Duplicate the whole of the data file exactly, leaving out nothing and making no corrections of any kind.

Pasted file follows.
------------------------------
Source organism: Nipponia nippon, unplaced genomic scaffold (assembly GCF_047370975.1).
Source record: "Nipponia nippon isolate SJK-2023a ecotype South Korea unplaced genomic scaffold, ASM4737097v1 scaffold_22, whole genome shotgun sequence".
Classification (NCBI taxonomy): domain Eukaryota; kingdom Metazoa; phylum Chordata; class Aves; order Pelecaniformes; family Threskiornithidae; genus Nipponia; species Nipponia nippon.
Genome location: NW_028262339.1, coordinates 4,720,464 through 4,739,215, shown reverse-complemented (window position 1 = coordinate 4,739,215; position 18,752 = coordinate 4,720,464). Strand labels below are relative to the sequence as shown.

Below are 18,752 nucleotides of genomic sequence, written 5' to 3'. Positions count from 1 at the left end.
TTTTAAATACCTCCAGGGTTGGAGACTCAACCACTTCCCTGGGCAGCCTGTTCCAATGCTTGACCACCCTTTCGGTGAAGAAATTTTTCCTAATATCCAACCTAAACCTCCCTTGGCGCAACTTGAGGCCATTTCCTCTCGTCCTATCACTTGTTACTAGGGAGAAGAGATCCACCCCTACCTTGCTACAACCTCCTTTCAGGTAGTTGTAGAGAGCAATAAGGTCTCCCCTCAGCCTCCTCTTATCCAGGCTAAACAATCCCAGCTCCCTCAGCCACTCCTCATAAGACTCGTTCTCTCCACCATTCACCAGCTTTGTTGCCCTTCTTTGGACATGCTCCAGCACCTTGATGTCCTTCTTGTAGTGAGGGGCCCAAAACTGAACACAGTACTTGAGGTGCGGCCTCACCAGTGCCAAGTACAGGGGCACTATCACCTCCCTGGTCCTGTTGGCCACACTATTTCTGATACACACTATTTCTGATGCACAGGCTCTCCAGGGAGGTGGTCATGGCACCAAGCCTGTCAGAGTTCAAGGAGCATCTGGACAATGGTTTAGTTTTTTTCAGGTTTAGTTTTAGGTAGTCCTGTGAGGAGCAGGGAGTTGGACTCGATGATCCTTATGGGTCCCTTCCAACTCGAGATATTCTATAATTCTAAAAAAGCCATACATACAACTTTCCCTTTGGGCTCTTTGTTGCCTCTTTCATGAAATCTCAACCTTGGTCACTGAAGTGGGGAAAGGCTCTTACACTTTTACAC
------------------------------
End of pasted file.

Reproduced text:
Source organism: Nipponia nippon, unplaced genomic scaffold (assembly GCF_047370975.1).
Source record: "Nipponia nippon isolate SJK-2023a ecotype South Korea unplaced genomic scaffold, ASM4737097v1 scaffold_22, whole genome shotgun sequence".
Classification (NCBI taxonomy): domain Eukaryota; kingdom Metazoa; phylum Chordata; class Aves; order Pelecaniformes; family Threskiornithidae; genus Nipponia; species Nipponia nippon.
Genome location: NW_028262339.1, coordinates 4,720,464 through 4,739,215, shown reverse-complemented (window position 1 = coordinate 4,739,215; position 18,752 = coordinate 4,720,464). Strand labels below are relative to the sequence as shown.

Below are 18,752 nucleotides of genomic sequence, written 5' to 3'. Positions count from 1 at the left end.
TTTTAAATACCTCCAGGGTTGGAGACTCAACCACTTCCCTGGGCAGCCTGTTCCAATGCTTGACCACCCTTTCGGTGAAGAAATTTTTCCTAATATCCAACCTAAACCTCCCTTGGCGCAACTTGAGGCCATTTCCTCTCGTCCTATCACTTGTTACTAGGGAGAAGAGATCCACCCCTACCTTGCTACAACCTCCTTTCAGGTAGTTGTAGAGAGCAATAAGGTCTCCCCTCAGCCTCCTCTTATCCAGGCTAAACAATCCCAGCTCCCTCAGCCACTCCTCATAAGACTCGTTCTCTCCACCATTCACCAGCTTTGTTGCCCTTCTTTGGACATGCTCCAGCACCTTGATGTCCTTCTTGTAGTGAGGGGCCCAAAACTGAACACAGTACTTGAGGTGCGGCCTCACCAGTGCCAAGTACAGGGGCACTATCACCTCCCTGGTCCTGTTGGCCACACTATTTCTGATACACACTATTTCTGATGCACAGGCTCTCCAGGGAGGTGGTCATGGCACCAAGCCTGTCAGAGTTCAAGGAGCATCTGGACAATGGTTTAGTTTTTTTCAGGTTTAGTTTTAGGTAGTCCTGTGAGGAGCAGGGAGTTGGACTCGATGATCCTTATGGGTCCCTTCCAACTCGAGATATTCTATAATTCTAAAAAAGCCATACATACAACTTTCCCTTTGGGCTCTTTGTTGCCTCTTTCATGAAATCTCAACCTTGGTCACTGAAGTGGGGAAAGGCTCTTACACTTTTACAC